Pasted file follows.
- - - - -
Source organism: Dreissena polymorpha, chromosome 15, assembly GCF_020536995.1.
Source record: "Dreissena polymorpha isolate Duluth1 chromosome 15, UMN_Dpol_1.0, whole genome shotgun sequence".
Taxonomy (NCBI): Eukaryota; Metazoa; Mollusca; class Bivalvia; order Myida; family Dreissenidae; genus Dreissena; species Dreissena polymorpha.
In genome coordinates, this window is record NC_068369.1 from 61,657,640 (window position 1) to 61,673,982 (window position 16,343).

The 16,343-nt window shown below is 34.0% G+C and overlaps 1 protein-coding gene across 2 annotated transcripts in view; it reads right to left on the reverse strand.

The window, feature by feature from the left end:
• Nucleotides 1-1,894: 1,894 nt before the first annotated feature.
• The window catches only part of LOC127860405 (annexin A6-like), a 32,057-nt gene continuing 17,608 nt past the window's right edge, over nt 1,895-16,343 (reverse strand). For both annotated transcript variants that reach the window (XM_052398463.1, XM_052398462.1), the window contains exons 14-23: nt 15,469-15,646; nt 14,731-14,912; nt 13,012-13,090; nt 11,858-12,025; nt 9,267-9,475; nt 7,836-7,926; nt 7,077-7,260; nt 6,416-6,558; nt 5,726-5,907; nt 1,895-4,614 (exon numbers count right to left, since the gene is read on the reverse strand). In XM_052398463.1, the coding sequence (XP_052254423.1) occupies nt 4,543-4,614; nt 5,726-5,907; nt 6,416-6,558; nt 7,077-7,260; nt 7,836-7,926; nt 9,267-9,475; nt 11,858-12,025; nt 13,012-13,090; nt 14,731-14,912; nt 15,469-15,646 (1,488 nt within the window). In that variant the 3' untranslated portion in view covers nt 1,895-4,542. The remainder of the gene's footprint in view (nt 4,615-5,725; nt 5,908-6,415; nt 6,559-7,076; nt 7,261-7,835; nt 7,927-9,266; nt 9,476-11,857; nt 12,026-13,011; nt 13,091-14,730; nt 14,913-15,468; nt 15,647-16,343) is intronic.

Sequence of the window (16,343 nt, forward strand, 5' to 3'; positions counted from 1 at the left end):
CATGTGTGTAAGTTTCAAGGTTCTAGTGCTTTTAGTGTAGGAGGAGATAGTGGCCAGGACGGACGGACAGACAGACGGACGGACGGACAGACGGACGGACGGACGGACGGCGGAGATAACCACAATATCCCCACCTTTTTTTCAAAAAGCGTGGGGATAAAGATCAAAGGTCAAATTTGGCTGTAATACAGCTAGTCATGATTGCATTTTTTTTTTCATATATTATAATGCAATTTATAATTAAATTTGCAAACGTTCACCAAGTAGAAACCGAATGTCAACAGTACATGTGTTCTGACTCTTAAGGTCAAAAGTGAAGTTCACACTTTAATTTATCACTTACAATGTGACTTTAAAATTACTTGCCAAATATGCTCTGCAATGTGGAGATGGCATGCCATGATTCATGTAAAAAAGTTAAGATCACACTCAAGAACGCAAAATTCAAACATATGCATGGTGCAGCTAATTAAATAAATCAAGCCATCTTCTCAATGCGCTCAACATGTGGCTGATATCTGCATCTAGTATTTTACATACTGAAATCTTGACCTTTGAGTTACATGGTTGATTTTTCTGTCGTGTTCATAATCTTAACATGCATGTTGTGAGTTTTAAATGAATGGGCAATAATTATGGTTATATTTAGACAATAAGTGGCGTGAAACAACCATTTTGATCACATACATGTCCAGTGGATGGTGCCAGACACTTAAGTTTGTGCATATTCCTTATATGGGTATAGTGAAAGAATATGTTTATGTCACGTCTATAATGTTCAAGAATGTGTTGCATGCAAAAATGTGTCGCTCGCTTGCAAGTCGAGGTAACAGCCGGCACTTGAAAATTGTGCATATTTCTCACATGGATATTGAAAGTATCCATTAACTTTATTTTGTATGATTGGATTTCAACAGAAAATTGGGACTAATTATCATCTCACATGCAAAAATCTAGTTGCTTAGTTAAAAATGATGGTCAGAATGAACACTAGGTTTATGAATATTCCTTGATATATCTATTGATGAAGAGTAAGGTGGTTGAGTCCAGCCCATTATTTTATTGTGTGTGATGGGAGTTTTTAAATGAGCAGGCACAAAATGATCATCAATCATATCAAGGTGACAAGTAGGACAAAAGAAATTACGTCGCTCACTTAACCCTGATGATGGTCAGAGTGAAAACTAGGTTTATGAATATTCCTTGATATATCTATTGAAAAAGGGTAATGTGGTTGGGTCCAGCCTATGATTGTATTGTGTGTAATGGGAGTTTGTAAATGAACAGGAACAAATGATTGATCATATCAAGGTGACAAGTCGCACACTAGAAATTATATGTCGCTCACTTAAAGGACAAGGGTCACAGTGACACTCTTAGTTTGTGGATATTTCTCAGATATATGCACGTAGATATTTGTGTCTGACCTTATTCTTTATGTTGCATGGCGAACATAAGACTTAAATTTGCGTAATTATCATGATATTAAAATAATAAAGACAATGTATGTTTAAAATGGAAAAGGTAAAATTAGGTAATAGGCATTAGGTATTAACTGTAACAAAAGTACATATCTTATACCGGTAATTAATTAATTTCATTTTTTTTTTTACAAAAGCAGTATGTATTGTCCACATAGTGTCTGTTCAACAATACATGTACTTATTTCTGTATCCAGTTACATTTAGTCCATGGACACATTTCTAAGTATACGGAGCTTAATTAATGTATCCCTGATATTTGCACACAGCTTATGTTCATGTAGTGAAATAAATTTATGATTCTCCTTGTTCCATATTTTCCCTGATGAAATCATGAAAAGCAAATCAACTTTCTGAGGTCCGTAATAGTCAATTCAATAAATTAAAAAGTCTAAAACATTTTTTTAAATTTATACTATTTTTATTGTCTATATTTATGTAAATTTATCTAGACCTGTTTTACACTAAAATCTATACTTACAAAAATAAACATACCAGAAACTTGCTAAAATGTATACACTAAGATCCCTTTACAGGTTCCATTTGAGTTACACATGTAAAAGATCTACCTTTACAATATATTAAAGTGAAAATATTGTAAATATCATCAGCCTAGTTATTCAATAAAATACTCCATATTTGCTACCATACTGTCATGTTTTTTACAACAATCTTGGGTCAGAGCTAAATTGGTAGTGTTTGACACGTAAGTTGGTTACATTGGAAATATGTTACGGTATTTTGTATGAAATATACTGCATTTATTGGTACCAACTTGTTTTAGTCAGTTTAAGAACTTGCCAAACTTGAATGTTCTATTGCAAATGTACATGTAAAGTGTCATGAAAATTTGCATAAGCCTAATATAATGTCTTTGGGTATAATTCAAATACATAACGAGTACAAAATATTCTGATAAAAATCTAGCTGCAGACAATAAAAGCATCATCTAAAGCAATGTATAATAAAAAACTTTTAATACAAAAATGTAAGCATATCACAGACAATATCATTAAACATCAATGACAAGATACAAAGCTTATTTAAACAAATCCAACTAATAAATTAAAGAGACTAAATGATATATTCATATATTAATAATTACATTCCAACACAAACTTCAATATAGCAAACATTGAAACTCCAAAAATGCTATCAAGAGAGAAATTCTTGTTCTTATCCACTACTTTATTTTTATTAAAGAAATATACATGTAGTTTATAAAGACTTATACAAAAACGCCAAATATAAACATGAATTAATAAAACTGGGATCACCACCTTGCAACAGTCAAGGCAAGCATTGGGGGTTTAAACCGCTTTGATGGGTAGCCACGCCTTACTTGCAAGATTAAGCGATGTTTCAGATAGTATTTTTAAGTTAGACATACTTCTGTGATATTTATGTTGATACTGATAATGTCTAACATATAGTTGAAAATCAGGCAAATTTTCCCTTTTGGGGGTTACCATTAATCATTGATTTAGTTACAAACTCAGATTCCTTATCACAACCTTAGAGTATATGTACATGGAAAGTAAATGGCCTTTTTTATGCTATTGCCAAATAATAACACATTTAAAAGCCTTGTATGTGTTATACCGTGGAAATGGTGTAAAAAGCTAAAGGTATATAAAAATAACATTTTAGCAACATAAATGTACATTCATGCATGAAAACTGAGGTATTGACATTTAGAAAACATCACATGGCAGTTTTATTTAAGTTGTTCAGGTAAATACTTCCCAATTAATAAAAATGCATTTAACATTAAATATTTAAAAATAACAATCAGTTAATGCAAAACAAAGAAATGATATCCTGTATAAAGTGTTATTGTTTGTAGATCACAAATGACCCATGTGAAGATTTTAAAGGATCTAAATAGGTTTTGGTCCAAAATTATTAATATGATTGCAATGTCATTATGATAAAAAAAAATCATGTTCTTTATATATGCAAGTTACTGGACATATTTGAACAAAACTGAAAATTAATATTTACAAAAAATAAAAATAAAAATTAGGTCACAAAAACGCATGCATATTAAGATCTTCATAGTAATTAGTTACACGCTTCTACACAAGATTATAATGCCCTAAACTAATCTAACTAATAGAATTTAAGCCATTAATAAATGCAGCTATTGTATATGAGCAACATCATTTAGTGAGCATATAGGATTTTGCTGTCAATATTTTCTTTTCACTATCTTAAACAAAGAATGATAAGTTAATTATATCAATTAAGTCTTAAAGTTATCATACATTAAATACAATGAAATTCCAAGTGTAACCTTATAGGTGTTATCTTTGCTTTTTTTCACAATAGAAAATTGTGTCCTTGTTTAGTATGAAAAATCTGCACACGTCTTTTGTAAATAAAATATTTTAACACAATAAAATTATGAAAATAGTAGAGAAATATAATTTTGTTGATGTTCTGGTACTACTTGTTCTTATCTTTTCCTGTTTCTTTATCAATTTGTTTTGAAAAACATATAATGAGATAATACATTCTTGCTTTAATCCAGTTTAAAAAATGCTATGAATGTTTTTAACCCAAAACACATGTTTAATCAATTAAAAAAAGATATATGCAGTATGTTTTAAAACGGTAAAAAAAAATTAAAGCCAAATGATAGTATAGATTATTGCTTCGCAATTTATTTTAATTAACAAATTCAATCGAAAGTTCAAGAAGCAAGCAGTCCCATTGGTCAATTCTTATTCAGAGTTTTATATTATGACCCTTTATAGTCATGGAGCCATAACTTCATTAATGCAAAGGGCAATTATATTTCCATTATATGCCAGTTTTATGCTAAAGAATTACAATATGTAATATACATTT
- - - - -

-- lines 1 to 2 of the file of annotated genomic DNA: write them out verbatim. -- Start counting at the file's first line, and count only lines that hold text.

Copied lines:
Source organism: Dreissena polymorpha, chromosome 15, assembly GCF_020536995.1.
Source record: "Dreissena polymorpha isolate Duluth1 chromosome 15, UMN_Dpol_1.0, whole genome shotgun sequence".